Eli Lilly pins injectable migraine med Emgality against Biohaven's oral rival Nurtec ODT in head-to-head study

executive headache
Eli Lilly said it will study its injectable migraine drug against Biohaven's oral Nurtec ODT in a head-to-head study. (DragonImages iStock)

When the FDA awarded Biohaven Pharmaceuticals’ migraine med Nurtec ODT with a second indication last month, the company paraded the drug as the only option to both prevent and treat migraines. Now, Eli Lilly wants to pin its rival antibody against Biohaven’s pill as a prevention option for lower-frequency migraine patients. 

The Indianapolis-based drugmaker on Tuesday said it will study its monthly injectable monoclonal antibody Emgality against Biohaven’s every-other-day oral option to help reduce attacks in patients with episodic migraines, or those who experience fewer than 15 days of headaches per month.

The phase 4 multi-site study will be the first head-to-head between the two drugs and is set to start enrolling patients later this year, Lilly said. The primary endpoint will be a 50% reduction in the number of headache days patients experience per month versus Nurtec ODT. 

RELATED: With latest FDA nod, Biohaven's Nurtec becomes first migraine med to prevent—and treat—attacks

Both drugs are designed to target calcitonin gene-related peptide (CGRP), a protein in the brain that’s thought to play a key role in migraines, Lilly said. However, Lilly’s drug binds to CGRP to prevent it from attaching to receptors, while Biohaven’s Nurtec ODT blocks the receptor. 

Tina Oakes, Lilly’s lead study developer and senior research advisor of migraine, noted that this will be the first study between the two methods for migraine patients and could help fill a gap in the information both clinicians and providers need when deciding on treatments.

“That’s another area that we hope this study will elucidate key differences between those mechanisms,” Oakes said in an interview. 

Nurtec ODT is the only drug that boasts FDA approvals to prevent and immediately treat migraines. Meanwhile, Emgality has the agency’s nod to prevent migraines and episodic cluster headaches in adults, a form of headache that produces extreme pain and tends to occur in clusters, often at the same time of the day, for several weeks to months, according to the FDA.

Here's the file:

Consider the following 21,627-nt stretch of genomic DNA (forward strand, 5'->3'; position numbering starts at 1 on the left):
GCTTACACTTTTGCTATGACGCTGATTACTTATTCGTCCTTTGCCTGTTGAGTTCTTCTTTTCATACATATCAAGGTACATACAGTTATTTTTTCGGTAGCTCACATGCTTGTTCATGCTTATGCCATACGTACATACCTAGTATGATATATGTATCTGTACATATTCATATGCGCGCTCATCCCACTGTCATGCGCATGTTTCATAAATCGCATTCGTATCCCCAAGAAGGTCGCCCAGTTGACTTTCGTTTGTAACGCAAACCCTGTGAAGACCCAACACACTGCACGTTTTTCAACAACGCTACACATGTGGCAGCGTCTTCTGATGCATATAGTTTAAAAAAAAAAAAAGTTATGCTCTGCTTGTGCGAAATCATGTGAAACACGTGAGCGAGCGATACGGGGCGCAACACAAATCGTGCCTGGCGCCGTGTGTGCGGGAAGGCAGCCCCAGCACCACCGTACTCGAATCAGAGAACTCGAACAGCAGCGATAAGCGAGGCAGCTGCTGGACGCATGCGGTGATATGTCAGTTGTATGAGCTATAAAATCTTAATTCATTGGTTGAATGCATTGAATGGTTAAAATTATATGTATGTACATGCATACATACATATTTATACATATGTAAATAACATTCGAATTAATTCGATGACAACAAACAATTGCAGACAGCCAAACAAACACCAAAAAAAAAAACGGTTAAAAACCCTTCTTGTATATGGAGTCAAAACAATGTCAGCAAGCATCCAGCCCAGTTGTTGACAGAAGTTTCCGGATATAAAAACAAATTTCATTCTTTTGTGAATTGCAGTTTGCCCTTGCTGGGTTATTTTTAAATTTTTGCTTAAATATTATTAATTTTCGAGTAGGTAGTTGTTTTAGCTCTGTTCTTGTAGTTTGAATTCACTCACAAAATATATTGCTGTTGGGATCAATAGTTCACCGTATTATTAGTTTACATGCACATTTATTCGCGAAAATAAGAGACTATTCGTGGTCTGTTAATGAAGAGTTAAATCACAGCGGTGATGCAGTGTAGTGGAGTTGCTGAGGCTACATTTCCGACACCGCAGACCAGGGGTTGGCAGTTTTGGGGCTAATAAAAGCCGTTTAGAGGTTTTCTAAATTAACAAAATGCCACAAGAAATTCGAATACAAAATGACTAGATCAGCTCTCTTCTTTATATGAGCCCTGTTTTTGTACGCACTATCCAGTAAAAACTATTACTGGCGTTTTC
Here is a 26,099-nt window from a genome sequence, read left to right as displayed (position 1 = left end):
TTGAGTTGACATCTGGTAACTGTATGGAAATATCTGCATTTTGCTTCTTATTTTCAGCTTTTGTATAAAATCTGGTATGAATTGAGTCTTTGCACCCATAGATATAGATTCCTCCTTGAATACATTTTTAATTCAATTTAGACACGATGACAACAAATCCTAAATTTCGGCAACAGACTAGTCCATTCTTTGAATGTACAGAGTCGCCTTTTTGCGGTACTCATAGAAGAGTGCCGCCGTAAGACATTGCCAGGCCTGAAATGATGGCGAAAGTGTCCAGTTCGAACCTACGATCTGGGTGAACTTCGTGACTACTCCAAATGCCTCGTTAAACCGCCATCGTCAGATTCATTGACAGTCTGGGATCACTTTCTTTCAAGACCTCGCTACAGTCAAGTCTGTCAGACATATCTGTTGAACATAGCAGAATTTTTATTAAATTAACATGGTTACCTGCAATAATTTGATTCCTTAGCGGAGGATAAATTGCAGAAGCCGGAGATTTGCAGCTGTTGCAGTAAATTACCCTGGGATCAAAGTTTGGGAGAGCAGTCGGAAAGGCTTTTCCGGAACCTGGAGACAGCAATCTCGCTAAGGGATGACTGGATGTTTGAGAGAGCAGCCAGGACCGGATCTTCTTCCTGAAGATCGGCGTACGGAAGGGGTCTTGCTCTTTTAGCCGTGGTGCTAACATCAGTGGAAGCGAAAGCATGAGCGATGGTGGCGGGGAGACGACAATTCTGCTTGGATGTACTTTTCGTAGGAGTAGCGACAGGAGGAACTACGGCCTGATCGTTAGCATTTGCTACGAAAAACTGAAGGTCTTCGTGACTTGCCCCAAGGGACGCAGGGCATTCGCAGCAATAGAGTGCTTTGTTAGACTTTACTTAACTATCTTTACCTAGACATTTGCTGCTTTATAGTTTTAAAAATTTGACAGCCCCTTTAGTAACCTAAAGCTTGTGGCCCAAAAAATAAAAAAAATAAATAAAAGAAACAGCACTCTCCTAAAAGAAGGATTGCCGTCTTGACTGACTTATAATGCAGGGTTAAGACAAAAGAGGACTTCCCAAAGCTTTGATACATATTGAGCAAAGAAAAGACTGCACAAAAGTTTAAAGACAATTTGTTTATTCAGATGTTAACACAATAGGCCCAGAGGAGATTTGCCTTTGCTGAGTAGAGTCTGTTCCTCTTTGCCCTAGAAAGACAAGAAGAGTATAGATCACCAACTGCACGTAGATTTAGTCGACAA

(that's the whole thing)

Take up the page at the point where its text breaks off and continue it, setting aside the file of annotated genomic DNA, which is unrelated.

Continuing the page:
In response to Lilly's head-to-head study, Biohaven CEO Vlad Coric, M.D., said Tuesday that Nurtec ODT is "clearly establishing" itself as a leading CGRP medicine and the company is confident in its advantages.

"In our opinion, this study by Lilly is a competitive move by a company with an injectable drug to try to hold market share despite shifting sentiment to oral CGRP targeting drugs now being approved for the prevention of migraines," Coric said in an emailed statement. 

When Biohaven’s 75-mg pill scored its second indication in late May, Coric touted the drug’s convenience in an interview with Fierce Pharma. Instead of the need for physicians to prescribe different migraine treatments, patients could simply take Nurtec ODT for both, Coric said. 

RELATED: Biohaven set to take on Allergan, Lilly with new migraine med and 500-plus reps

Still, Coric noted that the mAb options are better relegated for patients with high-frequency migraines, rather than episodic patients. However, Lilly doesn’t see it that way.

Oakes noted that Emgality is the only mAb that boasts a 50%, 75% and 100% reduction in monthly migraine headache days for episodic patients in its FDA label, which includes two trials in the shorter-term migraine group. Meanwhile, the company stands by the convenience of a once-monthly injection compared to an oral option, Oakes added.

“We don’t believe that one size fits all," Oakes said. 

Both Lilly and Biohaven’s treatments face other competitors in the migraine market. The FDA is reviewing an oral drug from AbbVie, known as atogepant, for the preventive treatment of migraines. That pill is taken daily. AbbVie's Ubrelvy won FDA approval in late 2019 as an acute treatment option.

Meanwhile, injectable monoclonal antibodies such as Amgen’s Aimovig and Teva Pharmaceuticals’ Ajovy have been approved in the preventive space for years. After picking up two new patents on Ajovy, Teva recently sued Eli Lilly for alleged patent infringement.

Editor's note: This story has been updated with comments from Tina Oakes, Lilly’s lead study developer and senior research advisor of migraine.